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‘Being and becoming Black’

Foluke Blackburn





I joined The University of Salford in February 2001 after working for 10 years for a Local Authority Social Services Department as a residential social worker, staff development officer and Manager. My first 2 years at the university were concentrated on developing my teaching profile at both undergraduate and post graduate level, across a range of programmes for child care social workers.
I am now concerned about developing further my research profile and would welcome the opportunity to attend this interdisciplinary conference to present a paper and discuss with other scholars new theoretical perspectives on Black Europe. My wider research interests are effective teaching methods, i.e. teaching the teachers, understanding race and cultural issues when working with ethnic children and families and how Black people living in Britain construct their Black identity. I am also interested in promoting discussion of the central structures and processes of modern societies, which facilitate or hinder multiculturalism, biculturalism, or national identity development. That is to say the policies, projects, social structures, educational strategies, legislation, etc. which recognise and accept black people as part of the European community.


Being and Becoming Black

The population of ethnic minorities living in England has been growing rapidly over the last ten years. Between 1991 and 2001 there was an increase of 53% from 3 million to 4.6 million. Alongside this growth has there has been an increase in public and political concern about ethnic issues. Some of this interest has arisen as a result of the high profile given to asylum seekers, Immigrants, clashes between ethnic and indigenous groups, the rise of right wing political parties and the increase of racist attacks.

This high profile has given rise to research which focuses on responses to racism, patterns of migration, asylum issues and cross cultural comparisons. This not only communicates a sense of other but problamatises Black people. There is very little on the individual perspective and how the individual comes to terms with there own sense of self as a minority living with in England.

This paper considers Identity development of Black people living in England. It is based on a pilot study that sought to identify key components and good practice, which contributed to healthy black identity development.


Research Aims and Objectives

The aim of this research was to identify good practice, and develop practical tools / models that would support social workers in assessing and promoting healthy Black Identity development for Black children.

The objectives of the research:

  • To identify key issues problems and concerns which may arise when assessing / working with Black children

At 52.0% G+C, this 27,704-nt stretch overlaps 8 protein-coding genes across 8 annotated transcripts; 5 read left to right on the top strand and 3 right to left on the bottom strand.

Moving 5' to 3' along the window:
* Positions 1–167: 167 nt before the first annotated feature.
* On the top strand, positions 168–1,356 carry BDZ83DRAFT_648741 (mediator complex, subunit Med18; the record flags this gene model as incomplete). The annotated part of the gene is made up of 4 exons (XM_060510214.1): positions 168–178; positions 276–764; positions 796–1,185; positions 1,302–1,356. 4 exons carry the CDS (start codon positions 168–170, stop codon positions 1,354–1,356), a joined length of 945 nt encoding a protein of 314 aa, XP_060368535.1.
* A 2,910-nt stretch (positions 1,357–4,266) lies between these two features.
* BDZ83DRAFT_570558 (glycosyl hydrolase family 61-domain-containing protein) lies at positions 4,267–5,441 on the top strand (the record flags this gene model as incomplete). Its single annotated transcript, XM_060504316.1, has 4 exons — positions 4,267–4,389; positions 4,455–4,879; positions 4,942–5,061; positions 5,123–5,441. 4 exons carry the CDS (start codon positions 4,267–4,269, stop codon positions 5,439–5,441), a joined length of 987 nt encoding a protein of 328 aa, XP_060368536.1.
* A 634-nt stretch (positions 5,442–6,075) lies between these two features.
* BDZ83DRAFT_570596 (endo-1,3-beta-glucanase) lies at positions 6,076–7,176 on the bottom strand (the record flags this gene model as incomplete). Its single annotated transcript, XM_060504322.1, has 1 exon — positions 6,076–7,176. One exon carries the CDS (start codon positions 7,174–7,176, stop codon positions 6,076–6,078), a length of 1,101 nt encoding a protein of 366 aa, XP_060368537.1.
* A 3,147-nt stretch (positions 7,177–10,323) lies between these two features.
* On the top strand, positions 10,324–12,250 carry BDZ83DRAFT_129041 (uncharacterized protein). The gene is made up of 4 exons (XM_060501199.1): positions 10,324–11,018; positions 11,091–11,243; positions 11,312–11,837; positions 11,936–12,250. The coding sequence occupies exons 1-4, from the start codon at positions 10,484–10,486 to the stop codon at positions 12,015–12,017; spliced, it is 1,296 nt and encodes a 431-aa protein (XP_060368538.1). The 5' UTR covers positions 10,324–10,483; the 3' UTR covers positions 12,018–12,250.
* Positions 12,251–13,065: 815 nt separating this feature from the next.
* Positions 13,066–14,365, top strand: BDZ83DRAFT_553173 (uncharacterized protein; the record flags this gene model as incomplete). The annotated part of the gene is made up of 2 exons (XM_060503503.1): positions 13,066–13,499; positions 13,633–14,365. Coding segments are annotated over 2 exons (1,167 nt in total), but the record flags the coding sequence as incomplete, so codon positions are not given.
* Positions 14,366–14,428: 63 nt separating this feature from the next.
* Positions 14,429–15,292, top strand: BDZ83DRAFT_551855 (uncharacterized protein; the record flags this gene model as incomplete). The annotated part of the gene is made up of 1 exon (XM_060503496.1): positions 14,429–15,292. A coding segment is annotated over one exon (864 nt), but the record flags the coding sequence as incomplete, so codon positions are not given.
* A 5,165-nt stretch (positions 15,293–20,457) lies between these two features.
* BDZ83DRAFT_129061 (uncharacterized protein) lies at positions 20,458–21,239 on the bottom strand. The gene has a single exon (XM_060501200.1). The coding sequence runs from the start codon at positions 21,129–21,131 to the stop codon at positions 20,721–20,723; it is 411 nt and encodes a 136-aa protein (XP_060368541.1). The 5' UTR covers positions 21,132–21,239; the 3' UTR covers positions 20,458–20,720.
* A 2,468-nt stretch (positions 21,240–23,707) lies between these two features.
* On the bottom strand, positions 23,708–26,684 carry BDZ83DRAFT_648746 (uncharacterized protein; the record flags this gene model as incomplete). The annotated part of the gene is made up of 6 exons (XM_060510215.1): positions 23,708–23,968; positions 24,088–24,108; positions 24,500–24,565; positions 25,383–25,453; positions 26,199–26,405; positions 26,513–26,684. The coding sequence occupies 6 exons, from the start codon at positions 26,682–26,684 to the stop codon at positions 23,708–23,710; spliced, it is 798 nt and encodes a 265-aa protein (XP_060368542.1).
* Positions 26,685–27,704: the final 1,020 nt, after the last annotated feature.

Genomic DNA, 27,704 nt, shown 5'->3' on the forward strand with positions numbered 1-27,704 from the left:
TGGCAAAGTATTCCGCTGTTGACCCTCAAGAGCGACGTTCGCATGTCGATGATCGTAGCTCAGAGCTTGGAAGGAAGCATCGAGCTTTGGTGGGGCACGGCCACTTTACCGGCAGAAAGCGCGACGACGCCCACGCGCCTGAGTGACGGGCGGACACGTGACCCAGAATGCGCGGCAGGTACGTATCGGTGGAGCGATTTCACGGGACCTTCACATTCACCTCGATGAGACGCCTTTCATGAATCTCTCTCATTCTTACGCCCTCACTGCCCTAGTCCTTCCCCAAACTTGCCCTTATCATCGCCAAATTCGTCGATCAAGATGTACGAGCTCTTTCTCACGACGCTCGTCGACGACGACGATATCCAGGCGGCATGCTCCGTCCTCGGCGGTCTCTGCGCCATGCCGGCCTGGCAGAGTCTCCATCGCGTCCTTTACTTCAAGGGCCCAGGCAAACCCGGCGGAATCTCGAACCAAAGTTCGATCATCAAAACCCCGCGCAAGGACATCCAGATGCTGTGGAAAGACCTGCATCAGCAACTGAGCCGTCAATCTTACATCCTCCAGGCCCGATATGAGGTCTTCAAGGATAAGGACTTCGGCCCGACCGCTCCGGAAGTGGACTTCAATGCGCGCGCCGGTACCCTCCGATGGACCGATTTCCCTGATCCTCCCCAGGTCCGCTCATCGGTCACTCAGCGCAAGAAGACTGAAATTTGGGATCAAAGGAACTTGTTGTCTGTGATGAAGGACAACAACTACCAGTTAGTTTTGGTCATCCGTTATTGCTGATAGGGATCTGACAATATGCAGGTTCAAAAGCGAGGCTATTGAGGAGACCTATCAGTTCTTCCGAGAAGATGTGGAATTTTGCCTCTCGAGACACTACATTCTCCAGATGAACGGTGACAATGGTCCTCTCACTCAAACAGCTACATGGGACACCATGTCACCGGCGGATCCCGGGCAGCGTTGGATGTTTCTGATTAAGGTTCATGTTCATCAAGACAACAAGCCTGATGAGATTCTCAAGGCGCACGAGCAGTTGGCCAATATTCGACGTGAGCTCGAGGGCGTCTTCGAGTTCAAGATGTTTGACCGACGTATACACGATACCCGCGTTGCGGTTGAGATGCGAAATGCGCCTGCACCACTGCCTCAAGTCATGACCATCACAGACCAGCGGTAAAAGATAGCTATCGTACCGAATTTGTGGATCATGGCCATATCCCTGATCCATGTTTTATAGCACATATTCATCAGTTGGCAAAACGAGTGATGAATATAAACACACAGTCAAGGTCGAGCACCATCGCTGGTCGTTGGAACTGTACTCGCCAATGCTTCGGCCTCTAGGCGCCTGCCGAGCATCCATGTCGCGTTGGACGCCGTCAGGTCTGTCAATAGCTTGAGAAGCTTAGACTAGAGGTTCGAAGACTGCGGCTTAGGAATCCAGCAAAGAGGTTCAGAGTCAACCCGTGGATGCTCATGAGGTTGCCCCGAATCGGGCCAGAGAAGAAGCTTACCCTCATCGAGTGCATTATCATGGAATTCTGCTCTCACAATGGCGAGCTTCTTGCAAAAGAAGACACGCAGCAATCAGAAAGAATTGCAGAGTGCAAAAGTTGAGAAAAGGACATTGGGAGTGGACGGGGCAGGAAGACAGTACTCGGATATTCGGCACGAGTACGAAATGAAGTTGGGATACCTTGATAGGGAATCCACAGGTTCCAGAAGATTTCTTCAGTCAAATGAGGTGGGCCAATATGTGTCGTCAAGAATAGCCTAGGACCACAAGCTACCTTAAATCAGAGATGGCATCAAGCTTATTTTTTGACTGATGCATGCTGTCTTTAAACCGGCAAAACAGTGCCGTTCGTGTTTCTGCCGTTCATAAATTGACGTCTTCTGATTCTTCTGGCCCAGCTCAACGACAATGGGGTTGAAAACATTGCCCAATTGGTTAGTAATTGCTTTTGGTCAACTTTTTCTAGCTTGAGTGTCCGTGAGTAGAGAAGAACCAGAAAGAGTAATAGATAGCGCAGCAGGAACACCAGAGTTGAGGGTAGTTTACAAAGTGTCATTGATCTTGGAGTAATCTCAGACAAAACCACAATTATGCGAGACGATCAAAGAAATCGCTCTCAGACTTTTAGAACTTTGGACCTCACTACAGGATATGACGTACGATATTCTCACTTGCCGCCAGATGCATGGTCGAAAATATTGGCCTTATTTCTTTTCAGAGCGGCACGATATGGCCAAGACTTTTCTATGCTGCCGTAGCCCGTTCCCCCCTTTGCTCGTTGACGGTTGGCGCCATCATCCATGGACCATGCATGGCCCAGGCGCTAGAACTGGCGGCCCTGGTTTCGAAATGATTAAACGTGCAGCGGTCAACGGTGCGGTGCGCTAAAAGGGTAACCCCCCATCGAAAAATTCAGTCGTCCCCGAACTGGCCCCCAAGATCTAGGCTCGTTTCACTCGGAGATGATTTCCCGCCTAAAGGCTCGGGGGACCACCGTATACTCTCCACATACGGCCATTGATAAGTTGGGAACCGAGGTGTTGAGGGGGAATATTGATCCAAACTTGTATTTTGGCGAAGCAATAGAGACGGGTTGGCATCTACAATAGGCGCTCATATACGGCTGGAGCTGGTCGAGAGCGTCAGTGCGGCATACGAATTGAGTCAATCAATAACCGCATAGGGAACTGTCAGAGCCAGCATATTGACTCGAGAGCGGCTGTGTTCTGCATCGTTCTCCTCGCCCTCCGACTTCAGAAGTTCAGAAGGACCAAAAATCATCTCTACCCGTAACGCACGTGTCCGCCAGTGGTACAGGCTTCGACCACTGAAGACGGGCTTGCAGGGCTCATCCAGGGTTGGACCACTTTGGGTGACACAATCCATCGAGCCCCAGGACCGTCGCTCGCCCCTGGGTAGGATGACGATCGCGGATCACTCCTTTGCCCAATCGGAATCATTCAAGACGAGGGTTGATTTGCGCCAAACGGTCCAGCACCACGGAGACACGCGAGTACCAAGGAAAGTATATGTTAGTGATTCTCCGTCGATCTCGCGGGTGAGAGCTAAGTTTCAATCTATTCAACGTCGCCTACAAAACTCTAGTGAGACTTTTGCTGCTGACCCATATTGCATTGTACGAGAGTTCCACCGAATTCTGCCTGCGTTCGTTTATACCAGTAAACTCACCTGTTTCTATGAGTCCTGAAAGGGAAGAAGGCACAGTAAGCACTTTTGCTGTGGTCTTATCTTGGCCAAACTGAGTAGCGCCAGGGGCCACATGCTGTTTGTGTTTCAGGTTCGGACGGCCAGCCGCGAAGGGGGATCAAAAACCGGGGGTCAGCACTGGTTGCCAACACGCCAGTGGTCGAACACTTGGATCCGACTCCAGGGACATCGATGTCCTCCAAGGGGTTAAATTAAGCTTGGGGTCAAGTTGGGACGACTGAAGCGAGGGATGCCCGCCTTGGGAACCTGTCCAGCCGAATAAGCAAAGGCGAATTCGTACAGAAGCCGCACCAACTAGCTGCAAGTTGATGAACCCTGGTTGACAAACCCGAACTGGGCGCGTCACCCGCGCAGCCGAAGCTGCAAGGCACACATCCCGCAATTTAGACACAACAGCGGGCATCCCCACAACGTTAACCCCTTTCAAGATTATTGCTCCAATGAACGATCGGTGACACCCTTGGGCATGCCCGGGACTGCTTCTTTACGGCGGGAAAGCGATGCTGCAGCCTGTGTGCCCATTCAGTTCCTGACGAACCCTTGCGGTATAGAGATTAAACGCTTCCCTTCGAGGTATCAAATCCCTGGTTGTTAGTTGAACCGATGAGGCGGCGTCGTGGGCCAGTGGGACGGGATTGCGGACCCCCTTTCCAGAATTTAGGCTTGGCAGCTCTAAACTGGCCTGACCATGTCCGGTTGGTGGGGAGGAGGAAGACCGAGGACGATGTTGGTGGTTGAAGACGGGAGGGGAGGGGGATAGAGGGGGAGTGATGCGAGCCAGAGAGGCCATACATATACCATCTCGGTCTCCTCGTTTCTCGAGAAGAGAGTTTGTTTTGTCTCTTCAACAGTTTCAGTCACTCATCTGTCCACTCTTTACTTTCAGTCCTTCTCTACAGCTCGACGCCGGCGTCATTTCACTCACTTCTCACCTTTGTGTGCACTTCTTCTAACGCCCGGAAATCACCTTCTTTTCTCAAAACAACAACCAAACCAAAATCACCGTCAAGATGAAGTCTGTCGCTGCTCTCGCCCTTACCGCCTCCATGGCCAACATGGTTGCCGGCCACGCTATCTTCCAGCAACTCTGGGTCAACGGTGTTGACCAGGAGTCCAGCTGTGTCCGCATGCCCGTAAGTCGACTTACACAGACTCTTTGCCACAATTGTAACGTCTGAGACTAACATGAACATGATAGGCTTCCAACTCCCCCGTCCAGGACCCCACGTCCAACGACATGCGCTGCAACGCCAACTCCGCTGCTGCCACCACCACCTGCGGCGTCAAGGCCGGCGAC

• To identify key components / good practice which contribute to healthy black identity development.

  • To explore the perceptions and experiences of black children and their families in developing their black identity



Method

An exploration of existing literature and relevant research provided a conceptual framework that influenced the design of research instruments. Existing data, which had been collected from 80 - 100 social workers, was reviewed. This provided qualitative data about the issues, which arise when working with children from different cultural groups. Finally semi-structured interviews took place with 8 young people, who were also given an individual questionnaire to complete. 6 of these young people’s parents were also interviewed separately.


Findings

Although this was just a small pilot project some consistent themes emerged :- Black British History was said to be very important to all participants. The education system does not effectively teach about Black history or key Black people. Parents consciously and actively engage in
informing their children about black history and heritage. Black history month was felt to be very symbolic and was appreciated and utilized by the Young people. There is a period between the ages of 6 t0 9 when Black children become aware of their difference and consciously sought to find out about Black history and their own heritage. Official classification categories were felt to be inadequate and said not to reflect the multiplicity of ethnic identities. A range of positive and negative contributors to Healthy Black identity were identified.


Research Topics /Questions

  • Black history month has been around in England for over 20 years. Are there similar activities across Europe? What scope is there for partnerships across Europe to utilize these?


  • The age of awakening / realisation (being and becoming black) is an area for more focussed study. How can educator’s social workers and other professionals support this natural development? What resources exist for young people about Black British history?


  • Is this being and becoming black, an experience that is shared by other Black Europeans? This is an area that I would like to pursue and if possible undertake a much larger study in England and across Europe.


  • How do Black Europeans self represent as indigenous or other, and how does an understanding /knowledge of black history contribute to this?


  • What are the notions of being Black amongst people of mixed heritage (Black and White)? How do we address the complexities of identity within this context?


  • What research methodologies are currently being used in Europe? What are their possibilities / limitations?


Finally a very personal inquiry where could I do a PhD on Black European Studies? I am very excited about this conference and look forward to hearing from you in due course. Foluke



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